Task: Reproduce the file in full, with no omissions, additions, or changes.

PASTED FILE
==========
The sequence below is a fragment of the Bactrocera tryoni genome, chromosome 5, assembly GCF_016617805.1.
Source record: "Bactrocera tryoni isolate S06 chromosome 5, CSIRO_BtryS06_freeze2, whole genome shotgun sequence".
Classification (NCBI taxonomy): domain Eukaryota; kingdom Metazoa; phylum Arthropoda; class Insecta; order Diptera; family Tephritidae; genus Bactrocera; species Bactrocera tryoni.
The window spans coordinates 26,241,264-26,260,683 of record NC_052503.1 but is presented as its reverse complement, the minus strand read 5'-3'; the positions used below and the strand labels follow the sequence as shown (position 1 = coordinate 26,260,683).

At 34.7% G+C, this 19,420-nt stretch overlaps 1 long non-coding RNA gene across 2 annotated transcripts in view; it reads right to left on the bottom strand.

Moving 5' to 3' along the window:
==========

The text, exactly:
The sequence below is a fragment of the Bactrocera tryoni genome, chromosome 5, assembly GCF_016617805.1.
Source record: "Bactrocera tryoni isolate S06 chromosome 5, CSIRO_BtryS06_freeze2, whole genome shotgun sequence".
Classification (NCBI taxonomy): domain Eukaryota; kingdom Metazoa; phylum Arthropoda; class Insecta; order Diptera; family Tephritidae; genus Bactrocera; species Bactrocera tryoni.
The window spans coordinates 26,241,264-26,260,683 of record NC_052503.1 but is presented as its reverse complement, the minus strand read 5'-3'; the positions used below and the strand labels follow the sequence as shown (position 1 = coordinate 26,260,683).

At 34.7% G+C, this 19,420-nt stretch overlaps 1 long non-coding RNA gene across 2 annotated transcripts in view; it reads right to left on the bottom strand.

Moving 5' to 3' along the window: